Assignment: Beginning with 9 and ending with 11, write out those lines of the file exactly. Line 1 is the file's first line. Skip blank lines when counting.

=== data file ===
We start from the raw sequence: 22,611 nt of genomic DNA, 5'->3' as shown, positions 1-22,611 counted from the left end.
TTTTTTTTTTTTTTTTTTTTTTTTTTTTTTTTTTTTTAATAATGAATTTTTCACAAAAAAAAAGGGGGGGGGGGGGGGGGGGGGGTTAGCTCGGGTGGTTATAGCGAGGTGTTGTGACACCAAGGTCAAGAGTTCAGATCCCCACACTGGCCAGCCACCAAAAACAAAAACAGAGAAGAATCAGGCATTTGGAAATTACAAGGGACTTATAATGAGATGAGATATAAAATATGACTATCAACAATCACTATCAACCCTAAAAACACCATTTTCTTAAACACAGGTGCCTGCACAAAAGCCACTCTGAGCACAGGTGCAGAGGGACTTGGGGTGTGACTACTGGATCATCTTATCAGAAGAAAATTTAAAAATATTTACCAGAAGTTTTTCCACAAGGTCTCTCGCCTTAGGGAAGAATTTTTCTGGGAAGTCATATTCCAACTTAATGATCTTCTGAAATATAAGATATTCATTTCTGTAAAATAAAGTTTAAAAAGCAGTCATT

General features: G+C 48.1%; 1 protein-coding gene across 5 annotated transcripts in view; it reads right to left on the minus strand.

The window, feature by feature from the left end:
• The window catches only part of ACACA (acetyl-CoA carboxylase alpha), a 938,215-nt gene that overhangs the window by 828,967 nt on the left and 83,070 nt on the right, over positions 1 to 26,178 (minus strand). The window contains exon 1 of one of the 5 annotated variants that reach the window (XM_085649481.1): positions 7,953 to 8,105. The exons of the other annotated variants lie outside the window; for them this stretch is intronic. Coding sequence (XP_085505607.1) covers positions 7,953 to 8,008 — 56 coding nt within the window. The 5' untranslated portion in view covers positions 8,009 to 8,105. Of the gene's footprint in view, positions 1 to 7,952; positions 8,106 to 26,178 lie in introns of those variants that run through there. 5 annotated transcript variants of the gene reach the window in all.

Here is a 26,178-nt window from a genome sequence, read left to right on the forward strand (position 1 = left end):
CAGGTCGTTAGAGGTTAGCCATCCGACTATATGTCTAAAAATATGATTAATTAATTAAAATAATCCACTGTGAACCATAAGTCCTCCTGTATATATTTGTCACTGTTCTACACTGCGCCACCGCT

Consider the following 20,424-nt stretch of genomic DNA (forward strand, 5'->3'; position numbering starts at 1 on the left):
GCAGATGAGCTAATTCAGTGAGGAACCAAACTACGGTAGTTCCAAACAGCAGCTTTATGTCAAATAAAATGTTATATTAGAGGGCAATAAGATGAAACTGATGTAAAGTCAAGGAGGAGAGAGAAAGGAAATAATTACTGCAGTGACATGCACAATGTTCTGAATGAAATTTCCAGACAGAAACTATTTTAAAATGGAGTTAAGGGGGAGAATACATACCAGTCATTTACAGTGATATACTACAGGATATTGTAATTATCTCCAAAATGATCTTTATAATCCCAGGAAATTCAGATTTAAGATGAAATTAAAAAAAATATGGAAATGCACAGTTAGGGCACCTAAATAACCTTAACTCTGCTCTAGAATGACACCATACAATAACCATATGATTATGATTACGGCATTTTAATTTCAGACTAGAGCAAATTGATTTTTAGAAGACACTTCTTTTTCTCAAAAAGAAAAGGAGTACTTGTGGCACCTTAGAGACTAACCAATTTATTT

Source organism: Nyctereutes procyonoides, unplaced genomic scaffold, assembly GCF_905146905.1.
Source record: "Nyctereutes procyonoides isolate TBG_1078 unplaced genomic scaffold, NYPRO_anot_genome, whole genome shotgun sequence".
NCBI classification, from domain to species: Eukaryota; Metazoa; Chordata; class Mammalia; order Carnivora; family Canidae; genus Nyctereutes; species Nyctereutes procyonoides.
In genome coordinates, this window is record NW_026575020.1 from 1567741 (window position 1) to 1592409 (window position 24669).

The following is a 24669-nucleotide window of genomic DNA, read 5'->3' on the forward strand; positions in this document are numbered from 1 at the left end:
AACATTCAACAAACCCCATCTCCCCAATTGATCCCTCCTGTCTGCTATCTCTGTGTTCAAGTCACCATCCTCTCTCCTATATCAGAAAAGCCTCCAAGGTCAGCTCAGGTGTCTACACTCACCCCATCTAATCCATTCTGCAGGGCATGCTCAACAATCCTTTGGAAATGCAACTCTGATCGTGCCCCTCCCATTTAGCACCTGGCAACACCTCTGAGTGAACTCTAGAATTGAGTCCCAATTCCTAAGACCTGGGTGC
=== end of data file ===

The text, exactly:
GCAGATGAGCTAATTCAGTGAGGAACCAAACTACGGTAGTTCCAAACAGCAGCTTTATGTCAAATAAAATGTTATATTAGAGGGCAATAAGATGAAACTGATGTAAAGTCAAGGAGGAGAGAGAAAGGAAATAATTACTGCAGTGACATGCACAATGTTCTGAATGAAATTTCCAGACAGAAACTATTTTAAAATGGAGTTAAGGGGGAGAATACATACCAGTCATTTACAGTGATATACTACAGGATATTGTAATTATCTCCAAAATGATCTTTATAATCCCAGGAAATTCAGATTTAAGATGAAATTAAAAAAAATATGGAAATGCACAGTTAGGGCACCTAAATAACCTTAACTCTGCTCTAGAATGACACCATACAATAACCATATGATTATGATTACGGCATTTTAATTTCAGACTAGAGCAAATTGATTTTTAGAAGACACTTCTTTTTCTCAAAAAGAAAAGGAGTACTTGTGGCACCTTAGAGACTAACCAATTTATTT

Source organism: Nyctereutes procyonoides, unplaced genomic scaffold, assembly GCF_905146905.1.
Source record: "Nyctereutes procyonoides isolate TBG_1078 unplaced genomic scaffold, NYPRO_anot_genome, whole genome shotgun sequence".